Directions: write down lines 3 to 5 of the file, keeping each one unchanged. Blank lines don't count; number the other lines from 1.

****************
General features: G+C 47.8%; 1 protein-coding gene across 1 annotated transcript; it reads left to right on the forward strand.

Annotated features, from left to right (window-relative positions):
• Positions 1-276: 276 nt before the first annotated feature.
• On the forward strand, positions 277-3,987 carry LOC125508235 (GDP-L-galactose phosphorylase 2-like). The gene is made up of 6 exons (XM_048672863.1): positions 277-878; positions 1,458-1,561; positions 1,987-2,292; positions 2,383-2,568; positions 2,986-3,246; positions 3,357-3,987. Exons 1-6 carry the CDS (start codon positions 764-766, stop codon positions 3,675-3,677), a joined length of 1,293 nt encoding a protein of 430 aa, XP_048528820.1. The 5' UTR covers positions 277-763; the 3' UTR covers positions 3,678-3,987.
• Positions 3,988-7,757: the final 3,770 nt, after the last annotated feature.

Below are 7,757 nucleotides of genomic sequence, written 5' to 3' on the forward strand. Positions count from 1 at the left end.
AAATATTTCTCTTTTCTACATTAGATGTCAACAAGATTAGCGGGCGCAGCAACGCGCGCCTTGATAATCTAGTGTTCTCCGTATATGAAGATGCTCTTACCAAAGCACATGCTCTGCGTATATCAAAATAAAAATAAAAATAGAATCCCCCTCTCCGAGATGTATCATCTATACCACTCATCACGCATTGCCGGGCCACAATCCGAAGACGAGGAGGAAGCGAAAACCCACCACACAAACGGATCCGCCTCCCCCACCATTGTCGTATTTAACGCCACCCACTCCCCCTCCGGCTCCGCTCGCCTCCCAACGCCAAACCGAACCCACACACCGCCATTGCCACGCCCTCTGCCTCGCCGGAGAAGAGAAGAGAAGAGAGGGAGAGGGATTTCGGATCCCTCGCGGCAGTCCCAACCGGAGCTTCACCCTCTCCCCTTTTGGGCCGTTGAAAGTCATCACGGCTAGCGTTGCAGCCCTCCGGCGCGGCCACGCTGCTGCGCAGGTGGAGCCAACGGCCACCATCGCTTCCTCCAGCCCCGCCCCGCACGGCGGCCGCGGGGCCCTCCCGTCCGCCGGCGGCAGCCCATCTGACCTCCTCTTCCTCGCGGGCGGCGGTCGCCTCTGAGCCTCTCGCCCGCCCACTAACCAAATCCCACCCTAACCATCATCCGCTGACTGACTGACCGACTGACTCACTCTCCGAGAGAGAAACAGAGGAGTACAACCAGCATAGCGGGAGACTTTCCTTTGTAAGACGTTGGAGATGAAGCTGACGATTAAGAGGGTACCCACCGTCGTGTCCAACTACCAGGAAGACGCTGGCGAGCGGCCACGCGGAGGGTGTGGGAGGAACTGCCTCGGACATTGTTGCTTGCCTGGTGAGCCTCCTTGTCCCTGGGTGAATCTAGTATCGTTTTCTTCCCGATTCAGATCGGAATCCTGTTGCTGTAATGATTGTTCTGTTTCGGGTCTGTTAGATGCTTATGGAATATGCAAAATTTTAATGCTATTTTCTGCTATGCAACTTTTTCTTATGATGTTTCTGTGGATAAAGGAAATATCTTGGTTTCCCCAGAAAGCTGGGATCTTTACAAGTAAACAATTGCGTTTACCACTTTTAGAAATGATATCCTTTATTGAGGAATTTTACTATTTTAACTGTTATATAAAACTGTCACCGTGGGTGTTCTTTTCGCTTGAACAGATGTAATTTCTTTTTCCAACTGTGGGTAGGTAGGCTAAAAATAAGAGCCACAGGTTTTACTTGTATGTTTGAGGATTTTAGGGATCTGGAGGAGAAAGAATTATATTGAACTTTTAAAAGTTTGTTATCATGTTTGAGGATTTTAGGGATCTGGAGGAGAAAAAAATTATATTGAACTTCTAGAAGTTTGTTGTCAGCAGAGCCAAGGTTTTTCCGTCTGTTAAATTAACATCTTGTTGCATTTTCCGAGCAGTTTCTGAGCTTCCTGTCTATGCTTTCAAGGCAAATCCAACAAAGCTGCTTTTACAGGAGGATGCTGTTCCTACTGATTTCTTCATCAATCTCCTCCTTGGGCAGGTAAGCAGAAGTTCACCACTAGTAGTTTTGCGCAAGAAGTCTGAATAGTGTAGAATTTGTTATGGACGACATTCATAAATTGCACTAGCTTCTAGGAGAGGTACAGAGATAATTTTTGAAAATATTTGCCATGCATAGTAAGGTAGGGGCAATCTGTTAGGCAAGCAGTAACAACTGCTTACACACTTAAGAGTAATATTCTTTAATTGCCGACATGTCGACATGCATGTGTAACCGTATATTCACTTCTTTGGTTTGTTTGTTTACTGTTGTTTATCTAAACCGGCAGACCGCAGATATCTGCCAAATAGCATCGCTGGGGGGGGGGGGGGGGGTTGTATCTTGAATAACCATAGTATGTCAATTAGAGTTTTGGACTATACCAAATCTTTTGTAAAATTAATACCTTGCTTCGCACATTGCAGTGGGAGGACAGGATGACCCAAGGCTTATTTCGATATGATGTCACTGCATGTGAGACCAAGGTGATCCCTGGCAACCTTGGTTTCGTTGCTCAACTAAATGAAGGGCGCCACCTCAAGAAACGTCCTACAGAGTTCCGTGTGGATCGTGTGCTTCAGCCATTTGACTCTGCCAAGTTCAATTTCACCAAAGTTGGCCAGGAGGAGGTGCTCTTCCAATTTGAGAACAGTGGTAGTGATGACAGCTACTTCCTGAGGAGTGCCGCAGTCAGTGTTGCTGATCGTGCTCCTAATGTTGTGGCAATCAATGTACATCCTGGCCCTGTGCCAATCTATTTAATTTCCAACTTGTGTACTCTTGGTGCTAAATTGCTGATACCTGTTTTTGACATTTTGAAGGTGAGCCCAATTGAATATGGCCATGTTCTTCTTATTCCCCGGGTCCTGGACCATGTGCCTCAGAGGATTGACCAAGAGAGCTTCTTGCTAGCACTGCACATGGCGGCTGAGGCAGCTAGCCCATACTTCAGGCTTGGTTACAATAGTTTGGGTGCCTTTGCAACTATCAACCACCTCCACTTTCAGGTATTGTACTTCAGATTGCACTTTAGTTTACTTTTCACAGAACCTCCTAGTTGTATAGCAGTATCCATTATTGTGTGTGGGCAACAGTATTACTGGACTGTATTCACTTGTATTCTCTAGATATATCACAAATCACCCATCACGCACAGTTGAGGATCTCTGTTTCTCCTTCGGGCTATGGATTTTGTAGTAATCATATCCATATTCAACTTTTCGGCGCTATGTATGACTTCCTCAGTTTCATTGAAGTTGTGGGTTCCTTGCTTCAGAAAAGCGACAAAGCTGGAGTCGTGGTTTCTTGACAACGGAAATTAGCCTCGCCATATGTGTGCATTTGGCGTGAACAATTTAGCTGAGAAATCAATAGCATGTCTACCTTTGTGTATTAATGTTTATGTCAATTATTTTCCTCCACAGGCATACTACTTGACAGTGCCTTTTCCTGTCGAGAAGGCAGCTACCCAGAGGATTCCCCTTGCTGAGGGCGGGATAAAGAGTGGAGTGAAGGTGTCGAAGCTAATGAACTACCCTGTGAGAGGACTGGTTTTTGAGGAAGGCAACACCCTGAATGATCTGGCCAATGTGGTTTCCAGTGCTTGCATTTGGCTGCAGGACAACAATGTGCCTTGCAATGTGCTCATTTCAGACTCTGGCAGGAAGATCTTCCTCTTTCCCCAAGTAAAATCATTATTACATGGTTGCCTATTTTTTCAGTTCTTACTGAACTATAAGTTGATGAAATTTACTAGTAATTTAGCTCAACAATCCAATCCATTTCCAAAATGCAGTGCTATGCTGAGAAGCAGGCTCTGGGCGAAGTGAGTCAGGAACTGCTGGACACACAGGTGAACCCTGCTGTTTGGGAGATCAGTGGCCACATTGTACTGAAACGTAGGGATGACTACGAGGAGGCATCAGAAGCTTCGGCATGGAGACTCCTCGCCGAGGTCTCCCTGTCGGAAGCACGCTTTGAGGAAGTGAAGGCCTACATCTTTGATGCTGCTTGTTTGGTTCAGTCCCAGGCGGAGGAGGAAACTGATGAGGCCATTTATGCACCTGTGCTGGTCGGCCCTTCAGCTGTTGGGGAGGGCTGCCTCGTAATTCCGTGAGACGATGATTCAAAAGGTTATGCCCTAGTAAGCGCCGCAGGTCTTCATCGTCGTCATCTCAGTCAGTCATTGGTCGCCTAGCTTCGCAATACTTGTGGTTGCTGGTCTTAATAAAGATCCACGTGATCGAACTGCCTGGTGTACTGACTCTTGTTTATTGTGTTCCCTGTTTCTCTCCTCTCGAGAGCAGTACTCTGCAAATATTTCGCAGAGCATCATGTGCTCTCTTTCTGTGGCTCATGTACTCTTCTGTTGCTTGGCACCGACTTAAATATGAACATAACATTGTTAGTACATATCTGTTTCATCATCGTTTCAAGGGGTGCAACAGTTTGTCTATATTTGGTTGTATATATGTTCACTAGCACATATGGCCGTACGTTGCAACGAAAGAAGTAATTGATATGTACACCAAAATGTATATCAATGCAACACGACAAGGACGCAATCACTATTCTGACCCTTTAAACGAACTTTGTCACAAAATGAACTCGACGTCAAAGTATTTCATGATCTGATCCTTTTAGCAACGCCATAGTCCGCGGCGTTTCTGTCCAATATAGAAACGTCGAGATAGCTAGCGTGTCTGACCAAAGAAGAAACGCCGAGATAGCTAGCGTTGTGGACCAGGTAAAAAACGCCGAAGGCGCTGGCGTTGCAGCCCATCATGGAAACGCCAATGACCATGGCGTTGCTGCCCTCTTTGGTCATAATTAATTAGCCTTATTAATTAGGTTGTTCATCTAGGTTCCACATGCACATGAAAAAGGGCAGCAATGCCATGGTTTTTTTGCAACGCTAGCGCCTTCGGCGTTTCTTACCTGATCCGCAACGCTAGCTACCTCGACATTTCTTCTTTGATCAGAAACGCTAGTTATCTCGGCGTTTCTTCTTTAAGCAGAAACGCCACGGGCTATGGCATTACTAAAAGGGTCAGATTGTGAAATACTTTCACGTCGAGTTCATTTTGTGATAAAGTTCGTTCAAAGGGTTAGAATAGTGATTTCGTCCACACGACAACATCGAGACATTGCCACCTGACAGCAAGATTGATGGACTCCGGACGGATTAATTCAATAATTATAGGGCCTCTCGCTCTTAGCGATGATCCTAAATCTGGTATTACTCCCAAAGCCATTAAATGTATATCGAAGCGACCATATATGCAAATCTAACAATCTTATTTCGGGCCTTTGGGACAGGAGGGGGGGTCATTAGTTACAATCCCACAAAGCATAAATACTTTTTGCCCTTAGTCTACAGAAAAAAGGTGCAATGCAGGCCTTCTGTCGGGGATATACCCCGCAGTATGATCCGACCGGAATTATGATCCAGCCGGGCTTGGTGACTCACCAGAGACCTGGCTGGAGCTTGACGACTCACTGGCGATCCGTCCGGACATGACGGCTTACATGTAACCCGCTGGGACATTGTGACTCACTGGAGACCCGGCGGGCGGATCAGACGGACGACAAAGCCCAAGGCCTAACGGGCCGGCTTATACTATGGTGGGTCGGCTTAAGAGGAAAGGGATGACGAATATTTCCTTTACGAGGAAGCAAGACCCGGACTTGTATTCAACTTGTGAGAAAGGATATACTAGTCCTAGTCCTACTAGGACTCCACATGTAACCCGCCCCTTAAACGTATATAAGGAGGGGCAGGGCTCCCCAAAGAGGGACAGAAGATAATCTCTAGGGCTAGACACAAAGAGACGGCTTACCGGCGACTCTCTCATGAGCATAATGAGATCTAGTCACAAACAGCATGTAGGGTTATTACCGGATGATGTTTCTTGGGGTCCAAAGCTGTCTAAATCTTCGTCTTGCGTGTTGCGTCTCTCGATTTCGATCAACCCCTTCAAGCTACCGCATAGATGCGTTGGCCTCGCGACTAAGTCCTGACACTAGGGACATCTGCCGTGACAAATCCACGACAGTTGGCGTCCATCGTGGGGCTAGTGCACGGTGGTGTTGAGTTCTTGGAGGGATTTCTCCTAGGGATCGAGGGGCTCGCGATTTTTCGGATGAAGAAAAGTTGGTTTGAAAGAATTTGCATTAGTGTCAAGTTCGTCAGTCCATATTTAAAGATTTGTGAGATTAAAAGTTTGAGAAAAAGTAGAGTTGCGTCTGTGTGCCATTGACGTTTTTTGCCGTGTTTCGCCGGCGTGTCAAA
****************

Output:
• Positions 1-276: 276 nt before the first annotated feature.
• On the forward strand, positions 277-3,987 carry LOC125508235 (GDP-L-galactose phosphorylase 2-like). The gene is made up of 6 exons (XM_048672863.1): positions 277-878; positions 1,458-1,561; positions 1,987-2,292; positions 2,383-2,568; positions 2,986-3,246; positions 3,357-3,987. Exons 1-6 carry the CDS (start codon positions 764-766, stop codon positions 3,675-3,677), a joined length of 1,293 nt encoding a protein of 430 aa, XP_048528820.1. The 5' UTR covers positions 277-763; the 3' UTR covers positions 3,678-3,987.
• Positions 3,988-7,757: the final 3,770 nt, after the last annotated feature.